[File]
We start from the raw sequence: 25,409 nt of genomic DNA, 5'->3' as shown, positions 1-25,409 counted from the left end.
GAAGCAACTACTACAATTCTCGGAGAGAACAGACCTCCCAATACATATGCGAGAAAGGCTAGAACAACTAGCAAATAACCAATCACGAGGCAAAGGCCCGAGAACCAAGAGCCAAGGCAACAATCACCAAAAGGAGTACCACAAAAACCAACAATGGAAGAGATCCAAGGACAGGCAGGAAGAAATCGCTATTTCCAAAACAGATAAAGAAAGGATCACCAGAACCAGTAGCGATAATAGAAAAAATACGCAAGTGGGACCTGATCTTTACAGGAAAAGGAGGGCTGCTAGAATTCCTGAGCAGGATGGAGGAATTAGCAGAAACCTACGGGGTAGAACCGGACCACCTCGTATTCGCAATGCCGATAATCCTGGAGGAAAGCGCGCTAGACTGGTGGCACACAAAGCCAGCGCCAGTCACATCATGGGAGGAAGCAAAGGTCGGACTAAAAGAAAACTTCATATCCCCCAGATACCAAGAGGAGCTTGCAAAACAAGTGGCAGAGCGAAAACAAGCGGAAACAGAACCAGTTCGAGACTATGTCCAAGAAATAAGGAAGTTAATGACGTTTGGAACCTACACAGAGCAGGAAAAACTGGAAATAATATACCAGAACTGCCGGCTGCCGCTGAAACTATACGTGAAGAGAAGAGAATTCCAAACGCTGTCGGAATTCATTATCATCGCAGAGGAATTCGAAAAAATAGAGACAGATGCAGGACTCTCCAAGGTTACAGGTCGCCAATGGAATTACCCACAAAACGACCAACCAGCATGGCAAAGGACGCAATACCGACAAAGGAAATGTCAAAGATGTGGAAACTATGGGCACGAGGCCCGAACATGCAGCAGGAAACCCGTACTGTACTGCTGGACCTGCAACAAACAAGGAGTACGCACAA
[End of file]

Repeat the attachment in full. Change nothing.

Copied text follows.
We start from the raw sequence: 25,409 nt of genomic DNA, 5'->3' as shown, positions 1-25,409 counted from the left end.
GAAGCAACTACTACAATTCTCGGAGAGAACAGACCTCCCAATACATATGCGAGAAAGGCTAGAACAACTAGCAAATAACCAATCACGAGGCAAAGGCCCGAGAACCAAGAGCCAAGGCAACAATCACCAAAAGGAGTACCACAAAAACCAACAATGGAAGAGATCCAAGGACAGGCAGGAAGAAATCGCTATTTCCAAAACAGATAAAGAAAGGATCACCAGAACCAGTAGCGATAATAGAAAAAATACGCAAGTGGGACCTGATCTTTACAGGAAAAGGAGGGCTGCTAGAATTCCTGAGCAGGATGGAGGAATTAGCAGAAACCTACGGGGTAGAACCGGACCACCTCGTATTCGCAATGCCGATAATCCTGGAGGAAAGCGCGCTAGACTGGTGGCACACAAAGCCAGCGCCAGTCACATCATGGGAGGAAGCAAAGGTCGGACTAAAAGAAAACTTCATATCCCCCAGATACCAAGAGGAGCTTGCAAAACAAGTGGCAGAGCGAAAACAAGCGGAAACAGAACCAGTTCGAGACTATGTCCAAGAAATAAGGAAGTTAATGACGTTTGGAACCTACACAGAGCAGGAAAAACTGGAAATAATATACCAGAACTGCCGGCTGCCGCTGAAACTATACGTGAAGAGAAGAGAATTCCAAACGCTGTCGGAATTCATTATCATCGCAGAGGAATTCGAAAAAATAGAGACAGATGCAGGACTCTCCAAGGTTACAGGTCGCCAATGGAATTACCCACAAAACGACCAACCAGCATGGCAAAGGACGCAATACCGACAAAGGAAATGTCAAAGATGTGGAAACTATGGGCACGAGGCCCGAACATGCAGCAGGAAACCCGTACTGTACTGCTGGACCTGCAACAAACAAGGAGTACGCACAA